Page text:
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-Aromatic compounds are reduced to 1,4-cyclohexadienes by treatment with alkali matals (Li, Na, or K) or alkaline earth metals (Ca or Mg) dissolved in a mixed solvent of liquid ammonia and alcohol.
-α,β-Unsaturated carbonyl compounds, conjugated dienes, and alkynes are also reduced. The Birch reduction of alkynes give E-olefins selectively. The Birch conditions are also used for the deprotection of benzyl and arylsulfonyl groups.
-Conditions such as Li/DBB (4,4’-di-t-butylbiphenyl) and Na/naphthalene are known as milder alternatives. These conditions are more functional group tolerant than the original Birch conditions.
-Low molecular weight alkyl amines can be used instead of liquid ammonia, in which case the amine serves as a proton source. The reactions can be run at higher temperatures and provide a more strongly reducing system (the Benkeser reduction).
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・ Benkeser, R. A.; Robinson, R. E.; Landesman, H. J. Am. Chem. Soc. 1952, 74, 5699. DOI: 10.1021/ja01142a041
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・ Benkeser, R. A.; Belmonte, F. G.; Kang, J. J. Org. Chem. 1983, 48, 2796. DOI: 10.1021/jo00165a003
・Watt, G. W. Chem. Rev. 1950, 46, 317. DOI: 10.1021/cr60144a003
・Birch, A.J. Quart. Rev. 1950, 4, 69.
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・Kaiser, E. M. Synthesis 1972, 391. DOI: 10.1055/s-1972-21889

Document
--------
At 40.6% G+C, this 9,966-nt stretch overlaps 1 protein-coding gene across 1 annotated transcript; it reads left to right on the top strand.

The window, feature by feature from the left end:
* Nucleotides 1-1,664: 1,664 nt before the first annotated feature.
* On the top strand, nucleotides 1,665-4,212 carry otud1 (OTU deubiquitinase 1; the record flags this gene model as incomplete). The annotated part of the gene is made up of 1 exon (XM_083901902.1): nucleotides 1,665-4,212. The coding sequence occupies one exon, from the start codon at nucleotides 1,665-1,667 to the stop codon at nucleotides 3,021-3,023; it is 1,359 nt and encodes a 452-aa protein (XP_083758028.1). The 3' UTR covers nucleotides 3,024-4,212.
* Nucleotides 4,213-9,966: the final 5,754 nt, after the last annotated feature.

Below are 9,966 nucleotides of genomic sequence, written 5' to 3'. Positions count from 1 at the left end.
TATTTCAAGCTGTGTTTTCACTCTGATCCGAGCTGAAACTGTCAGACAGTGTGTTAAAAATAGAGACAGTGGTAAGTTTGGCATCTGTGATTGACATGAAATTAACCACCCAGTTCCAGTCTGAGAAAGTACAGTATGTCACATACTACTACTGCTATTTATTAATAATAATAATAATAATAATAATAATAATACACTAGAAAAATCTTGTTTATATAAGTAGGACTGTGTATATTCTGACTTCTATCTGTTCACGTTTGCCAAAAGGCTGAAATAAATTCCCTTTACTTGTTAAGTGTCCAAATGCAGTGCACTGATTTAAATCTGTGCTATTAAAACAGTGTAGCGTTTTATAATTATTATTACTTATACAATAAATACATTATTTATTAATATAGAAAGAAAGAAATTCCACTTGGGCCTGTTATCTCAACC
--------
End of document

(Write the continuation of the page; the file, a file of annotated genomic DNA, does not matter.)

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・Zimmerman, H. E. Acc. Chem. Res. 2012, 45, 164. DOI: 10.1021/ar2000698
The regioselectivity of the Birch reduction is determined by the stability of the anionic intermediates. When the substituent is electron-withdrawing, the anion at the ipso position is stabilized, while the opposite is true when the substituent is electron-donating. (ref: J. Am. Chem. Soc. 1993, 115, 2205., Acc. Chem. Res. 2012, 45, 164.)
The addition of alcohols as a cosolvent helps in preventing undesired isomerizations caused by the strongly basic NH2– anion.
The relative rate for the reduction of benzene is Li(360) > Na(2) > K(1).
The carbanion stabilized by the electron withdrawing groups can be trapped with electrophiles to form carbon-carbon bonds. An example is shown.
The Birch reduction of pyrroles.
-Ammonia boils at about -33˚C. Use a Dewar condenser instead of a regular condenser.
-Teflon-coated stirring bars get corroded and turn black under the Birch conditions. It is better to use glass-coated stirrers.
-Lithium wire is rinsed with pentane to remove the oil first, and then cut by scissors to small pieces.
-The “active” reaction mixture should be colored deep blue.
-Isoprene is sometimes used to quench these one-electron reduction reactions.